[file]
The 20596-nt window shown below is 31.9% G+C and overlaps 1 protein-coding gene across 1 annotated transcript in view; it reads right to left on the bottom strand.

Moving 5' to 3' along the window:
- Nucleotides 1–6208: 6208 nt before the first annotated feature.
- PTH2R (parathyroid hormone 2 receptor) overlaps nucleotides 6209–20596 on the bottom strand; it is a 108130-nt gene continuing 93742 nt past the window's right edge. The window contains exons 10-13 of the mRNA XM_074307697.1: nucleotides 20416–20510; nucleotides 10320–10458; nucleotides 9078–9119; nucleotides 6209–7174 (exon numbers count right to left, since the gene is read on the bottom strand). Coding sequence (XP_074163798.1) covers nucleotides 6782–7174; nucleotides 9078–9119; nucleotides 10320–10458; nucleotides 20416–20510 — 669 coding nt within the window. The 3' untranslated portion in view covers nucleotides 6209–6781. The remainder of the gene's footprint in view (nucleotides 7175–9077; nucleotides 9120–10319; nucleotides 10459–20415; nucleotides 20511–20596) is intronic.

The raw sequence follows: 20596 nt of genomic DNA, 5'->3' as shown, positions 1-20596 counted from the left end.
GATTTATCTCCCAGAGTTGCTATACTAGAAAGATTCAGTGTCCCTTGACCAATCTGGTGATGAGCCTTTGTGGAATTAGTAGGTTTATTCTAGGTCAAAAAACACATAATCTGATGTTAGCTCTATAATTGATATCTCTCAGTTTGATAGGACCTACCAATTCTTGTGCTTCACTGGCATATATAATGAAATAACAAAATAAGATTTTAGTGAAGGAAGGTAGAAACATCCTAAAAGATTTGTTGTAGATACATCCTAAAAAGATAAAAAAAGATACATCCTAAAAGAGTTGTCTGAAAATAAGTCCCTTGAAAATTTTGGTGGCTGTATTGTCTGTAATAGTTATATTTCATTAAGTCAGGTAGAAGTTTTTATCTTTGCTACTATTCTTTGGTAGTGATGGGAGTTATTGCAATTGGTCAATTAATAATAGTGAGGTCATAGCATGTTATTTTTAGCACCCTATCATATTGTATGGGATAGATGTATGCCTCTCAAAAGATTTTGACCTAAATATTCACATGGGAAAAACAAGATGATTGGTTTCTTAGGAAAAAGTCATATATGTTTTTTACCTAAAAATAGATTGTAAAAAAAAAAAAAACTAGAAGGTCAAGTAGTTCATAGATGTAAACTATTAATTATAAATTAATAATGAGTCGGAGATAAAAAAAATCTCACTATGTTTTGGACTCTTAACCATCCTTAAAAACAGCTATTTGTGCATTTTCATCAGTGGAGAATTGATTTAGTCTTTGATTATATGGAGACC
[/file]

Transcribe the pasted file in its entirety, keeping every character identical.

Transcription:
The 20596-nt window shown below is 31.9% G+C and overlaps 1 protein-coding gene across 1 annotated transcript in view; it reads right to left on the bottom strand.

Moving 5' to 3' along the window:
- Nucleotides 1–6208: 6208 nt before the first annotated feature.
- PTH2R (parathyroid hormone 2 receptor) overlaps nucleotides 6209–20596 on the bottom strand; it is a 108130-nt gene continuing 93742 nt past the window's right edge. The window contains exons 10-13 of the mRNA XM_074307697.1: nucleotides 20416–20510; nucleotides 10320–10458; nucleotides 9078–9119; nucleotides 6209–7174 (exon numbers count right to left, since the gene is read on the bottom strand). Coding sequence (XP_074163798.1) covers nucleotides 6782–7174; nucleotides 9078–9119; nucleotides 10320–10458; nucleotides 20416–20510 — 669 coding nt within the window. The 3' untranslated portion in view covers nucleotides 6209–6781. The remainder of the gene's footprint in view (nucleotides 7175–9077; nucleotides 9120–10319; nucleotides 10459–20415; nucleotides 20511–20596) is intronic.

The raw sequence follows: 20596 nt of genomic DNA, 5'->3' as shown, positions 1-20596 counted from the left end.
GATTTATCTCCCAGAGTTGCTATACTAGAAAGATTCAGTGTCCCTTGACCAATCTGGTGATGAGCCTTTGTGGAATTAGTAGGTTTATTCTAGGTCAAAAAACACATAATCTGATGTTAGCTCTATAATTGATATCTCTCAGTTTGATAGGACCTACCAATTCTTGTGCTTCACTGGCATATATAATGAAATAACAAAATAAGATTTTAGTGAAGGAAGGTAGAAACATCCTAAAAGATTTGTTGTAGATACATCCTAAAAAGATAAAAAAAGATACATCCTAAAAGAGTTGTCTGAAAATAAGTCCCTTGAAAATTTTGGTGGCTGTATTGTCTGTAATAGTTATATTTCATTAAGTCAGGTAGAAGTTTTTATCTTTGCTACTATTCTTTGGTAGTGATGGGAGTTATTGCAATTGGTCAATTAATAATAGTGAGGTCATAGCATGTTATTTTTAGCACCCTATCATATTGTATGGGATAGATGTATGCCTCTCAAAAGATTTTGACCTAAATATTCACATGGGAAAAACAAGATGATTGGTTTCTTAGGAAAAAGTCATATATGTTTTTTACCTAAAAATAGATTGTAAAAAAAAAAAAAACTAGAAGGTCAAGTAGTTCATAGATGTAAACTATTAATTATAAATTAATAATGAGTCGGAGATAAAAAAAATCTCACTATGTTTTGGACTCTTAACCATCCTTAAAAACAGCTATTTGTGCATTTTCATCAGTGGAGAATTGATTTAGTCTTTGATTATATGGAGACC